Miss Thorne shows her talent for Match-making

On Mr Harding’s return to Barchester from Plumstead, which was effected by him in due course in company with the archdeacon, some tidings of a surprising nature met him. He was, during the journey, subjected to such a weight of unanswerable argument, all of which went to prove that it was his bounden duty not to interfere with the paternal government that was so anxious to make him a dean, that when he arrived at the chemist’s door in High Street, he barely knew which way to turn himself in the matter. But, perplexed as he was, he was doomed to further perplexity. He found a note there from his daughter, begging him to most urgently to come to her immediately. But we must again go back a little in our story.

Miss Thorne had not been slow to hear the rumours respecting Mr Arabin, which had so much disturbed the happiness of Mrs Grantly. And she, also, was unhappy to think that her parish clergyman should be accused of worshipping a strange goddess. She, also, was of opinion, that rectors and vicars should all be married, and with that good–natured energy which was characteristic of her, she put her wits to work to find a fitting match for Mr Arabin. Mrs Grantly, in this difficulty, could think of no better remedy than a lecture from the archdeacon. Miss Thorne thought that a young lady, marriageable, and with a dowry, might be of more efficacy. In looking through the catalogue of her unmarried friends, who might possibly be in want of a husband, and might also be fit for such a promotion as a country parsonage affords, she could think of no one more eligible than Mrs Bold; and, consequently, losing no time, she went into Barchester on the day of Mr Slope’s discomfiture, the same day that her brother, had had his interesting interview with the last of the Neros, and invited Mrs Bold to bring her nurse and baby to Ullathorne and make a protracted visit.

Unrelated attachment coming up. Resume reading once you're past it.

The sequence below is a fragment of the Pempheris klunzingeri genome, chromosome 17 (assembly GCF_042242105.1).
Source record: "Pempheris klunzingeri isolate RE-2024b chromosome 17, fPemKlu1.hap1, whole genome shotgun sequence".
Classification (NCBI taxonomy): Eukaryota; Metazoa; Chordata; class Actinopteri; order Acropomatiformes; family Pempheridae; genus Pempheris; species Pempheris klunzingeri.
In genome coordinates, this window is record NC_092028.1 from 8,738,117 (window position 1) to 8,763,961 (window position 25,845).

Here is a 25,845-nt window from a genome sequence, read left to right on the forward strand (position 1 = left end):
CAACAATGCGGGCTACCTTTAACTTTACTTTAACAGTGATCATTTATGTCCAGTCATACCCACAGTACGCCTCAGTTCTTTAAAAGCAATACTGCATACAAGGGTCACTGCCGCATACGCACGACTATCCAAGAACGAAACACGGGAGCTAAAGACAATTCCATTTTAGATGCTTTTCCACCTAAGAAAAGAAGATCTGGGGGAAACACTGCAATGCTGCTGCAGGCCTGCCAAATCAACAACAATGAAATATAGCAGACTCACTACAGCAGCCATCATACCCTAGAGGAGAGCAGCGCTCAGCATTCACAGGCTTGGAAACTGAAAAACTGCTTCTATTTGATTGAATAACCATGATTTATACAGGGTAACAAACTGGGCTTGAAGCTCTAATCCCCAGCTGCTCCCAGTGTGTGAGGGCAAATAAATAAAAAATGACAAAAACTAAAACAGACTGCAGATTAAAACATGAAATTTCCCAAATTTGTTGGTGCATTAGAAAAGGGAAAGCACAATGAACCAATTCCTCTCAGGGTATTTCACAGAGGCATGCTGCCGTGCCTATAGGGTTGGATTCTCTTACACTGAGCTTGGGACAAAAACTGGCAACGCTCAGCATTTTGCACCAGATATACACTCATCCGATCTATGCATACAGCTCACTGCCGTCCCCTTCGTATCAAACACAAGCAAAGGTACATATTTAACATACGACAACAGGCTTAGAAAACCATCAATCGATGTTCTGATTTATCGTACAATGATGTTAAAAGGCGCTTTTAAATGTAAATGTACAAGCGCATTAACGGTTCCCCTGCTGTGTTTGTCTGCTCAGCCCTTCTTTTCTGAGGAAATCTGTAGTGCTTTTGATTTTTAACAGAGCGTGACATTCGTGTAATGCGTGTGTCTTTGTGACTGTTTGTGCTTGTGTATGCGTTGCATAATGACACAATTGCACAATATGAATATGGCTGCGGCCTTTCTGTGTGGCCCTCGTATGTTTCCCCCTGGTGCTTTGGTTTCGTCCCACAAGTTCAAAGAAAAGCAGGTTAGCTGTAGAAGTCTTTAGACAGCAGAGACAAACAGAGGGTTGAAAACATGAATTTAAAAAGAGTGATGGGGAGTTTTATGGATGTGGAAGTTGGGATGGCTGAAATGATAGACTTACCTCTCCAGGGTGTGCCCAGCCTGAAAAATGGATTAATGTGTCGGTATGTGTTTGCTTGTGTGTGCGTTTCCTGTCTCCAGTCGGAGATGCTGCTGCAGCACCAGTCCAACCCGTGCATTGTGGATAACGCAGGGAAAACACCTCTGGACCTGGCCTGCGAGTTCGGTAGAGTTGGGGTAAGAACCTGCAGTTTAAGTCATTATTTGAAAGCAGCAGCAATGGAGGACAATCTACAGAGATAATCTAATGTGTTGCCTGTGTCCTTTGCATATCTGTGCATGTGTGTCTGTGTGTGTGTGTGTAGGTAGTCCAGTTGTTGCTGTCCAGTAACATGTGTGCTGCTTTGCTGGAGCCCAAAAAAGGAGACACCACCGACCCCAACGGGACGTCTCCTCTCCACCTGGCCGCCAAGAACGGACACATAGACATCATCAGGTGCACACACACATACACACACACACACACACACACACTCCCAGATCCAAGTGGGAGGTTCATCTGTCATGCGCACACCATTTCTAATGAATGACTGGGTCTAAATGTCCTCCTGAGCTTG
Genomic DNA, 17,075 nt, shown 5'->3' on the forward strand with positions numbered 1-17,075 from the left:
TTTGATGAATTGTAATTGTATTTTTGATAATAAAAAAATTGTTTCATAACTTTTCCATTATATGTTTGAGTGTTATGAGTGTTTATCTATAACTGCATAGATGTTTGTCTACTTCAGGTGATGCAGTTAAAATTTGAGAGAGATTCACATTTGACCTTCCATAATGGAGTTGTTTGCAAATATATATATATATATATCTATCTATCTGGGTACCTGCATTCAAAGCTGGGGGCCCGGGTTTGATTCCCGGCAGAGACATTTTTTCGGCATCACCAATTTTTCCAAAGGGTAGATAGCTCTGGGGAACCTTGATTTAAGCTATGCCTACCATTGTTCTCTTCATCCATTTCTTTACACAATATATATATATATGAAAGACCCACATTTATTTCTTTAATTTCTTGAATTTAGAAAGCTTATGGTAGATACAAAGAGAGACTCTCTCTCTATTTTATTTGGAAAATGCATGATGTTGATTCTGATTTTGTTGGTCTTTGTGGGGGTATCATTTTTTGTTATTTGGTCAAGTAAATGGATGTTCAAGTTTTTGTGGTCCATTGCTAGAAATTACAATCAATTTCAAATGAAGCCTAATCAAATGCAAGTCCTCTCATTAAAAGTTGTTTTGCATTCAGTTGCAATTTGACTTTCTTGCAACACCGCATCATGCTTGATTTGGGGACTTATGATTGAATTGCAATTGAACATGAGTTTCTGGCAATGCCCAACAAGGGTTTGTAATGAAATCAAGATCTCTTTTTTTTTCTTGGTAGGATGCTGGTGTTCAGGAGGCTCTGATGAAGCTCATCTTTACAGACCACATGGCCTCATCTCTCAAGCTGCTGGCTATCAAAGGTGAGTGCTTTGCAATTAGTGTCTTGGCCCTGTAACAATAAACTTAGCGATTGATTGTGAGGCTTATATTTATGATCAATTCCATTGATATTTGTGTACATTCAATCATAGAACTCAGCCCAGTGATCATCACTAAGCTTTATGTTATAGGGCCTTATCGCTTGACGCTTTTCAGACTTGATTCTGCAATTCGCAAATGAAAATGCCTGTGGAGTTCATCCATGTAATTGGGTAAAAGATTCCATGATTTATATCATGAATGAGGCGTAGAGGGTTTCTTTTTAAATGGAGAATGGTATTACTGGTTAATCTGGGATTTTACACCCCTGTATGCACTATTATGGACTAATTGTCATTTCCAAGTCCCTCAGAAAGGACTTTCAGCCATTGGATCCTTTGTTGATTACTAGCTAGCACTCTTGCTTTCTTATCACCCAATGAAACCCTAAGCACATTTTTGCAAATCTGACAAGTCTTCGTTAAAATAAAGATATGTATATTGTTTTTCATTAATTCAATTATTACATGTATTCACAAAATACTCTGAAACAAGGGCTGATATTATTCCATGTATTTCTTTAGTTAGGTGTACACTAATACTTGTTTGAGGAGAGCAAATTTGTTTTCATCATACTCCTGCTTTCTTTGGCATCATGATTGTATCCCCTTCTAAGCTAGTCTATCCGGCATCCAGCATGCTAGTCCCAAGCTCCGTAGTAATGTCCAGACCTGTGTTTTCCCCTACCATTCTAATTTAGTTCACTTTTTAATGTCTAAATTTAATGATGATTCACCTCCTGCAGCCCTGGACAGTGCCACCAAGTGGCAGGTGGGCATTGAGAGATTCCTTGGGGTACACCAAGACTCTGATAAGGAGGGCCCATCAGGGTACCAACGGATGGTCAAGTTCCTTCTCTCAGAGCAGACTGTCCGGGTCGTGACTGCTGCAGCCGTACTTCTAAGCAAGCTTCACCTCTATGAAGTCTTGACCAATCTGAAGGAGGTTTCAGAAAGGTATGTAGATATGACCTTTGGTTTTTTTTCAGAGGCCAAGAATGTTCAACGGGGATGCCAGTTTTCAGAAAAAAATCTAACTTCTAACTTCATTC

Miss Thorne suggested a month or two, intending to use her influence afterwards in prolonging it so as to last out the winter, in order that Mr Arabin might have an opportunity of becoming fairly intimate with his intended bride. ‘We’ll have Mr Arabin too,’ said Miss Thorne to herself; ‘and before the spring they’ll know each other; and in twelve or eighteen months’ time, if all goes well, Mrs Bold will be domiciled at St Ewold’s’; and then the kind–hearted lady gave herself some not undeserved praise for her matching genius.

Eleanor was taken a little by surprise, but the matter ended in her promising to go to Ullathorne, for at any rate a week or two; and on the day previous to that on which her father drove out to Plumstead, she had had herself driven out to Ullathorne.

Miss Thorne would not perplex her with her embryo lord on that same evening, thinking that she would allow her a few hours to make herself at home; but on the following morning Mr Arabin arrived. ‘And now,’ said Miss Thorne to herself,’ I must contrive to throw them in each other’s way.’ That same day, after dinner, Eleanor, with an assumed air of dignity which she could no maintain, with tears that she could not suppress, with a flutter which she could not conquer, and a joy which she could not hide, told Miss Thorne that she was engaged to marry Mr Arabin, and that it behoved her to get back home to Barchester as quick as she could.

To say simply that Miss Thorne was rejoiced at the success of the schemed, would give a very faint idea of her feelings on the occasion. My readers may probably have dreamt before now that they have had before them some terrible long walk to accomplish, some journey of twenty or thirty miles, an amount of labour frightful to anticipate, and that immediately on starting they have ingeniously found some accommodating short cut which have brought them without fatigue to their work’s end in five minutes. Miss Thorne’s waking feelings were somewhat of the same nature. My readers may perhaps have had to do with children, and may on some occasion have promised to their young charges some great gratification intended to come off, perhaps at the end of the winter, or at the beginning of summer. The impatient juveniles, however, will not wait, and clamorously demand their treat before they go to bed. Miss Thorne had a sort of feeling that an inexperienced gunner, who has ill calculated the length of the train that he has laid. The gunpowder exploded much too soon and poor Miss Thorne felt that she was blown up by the strength of her own petard.

  By PanEris using Melati.

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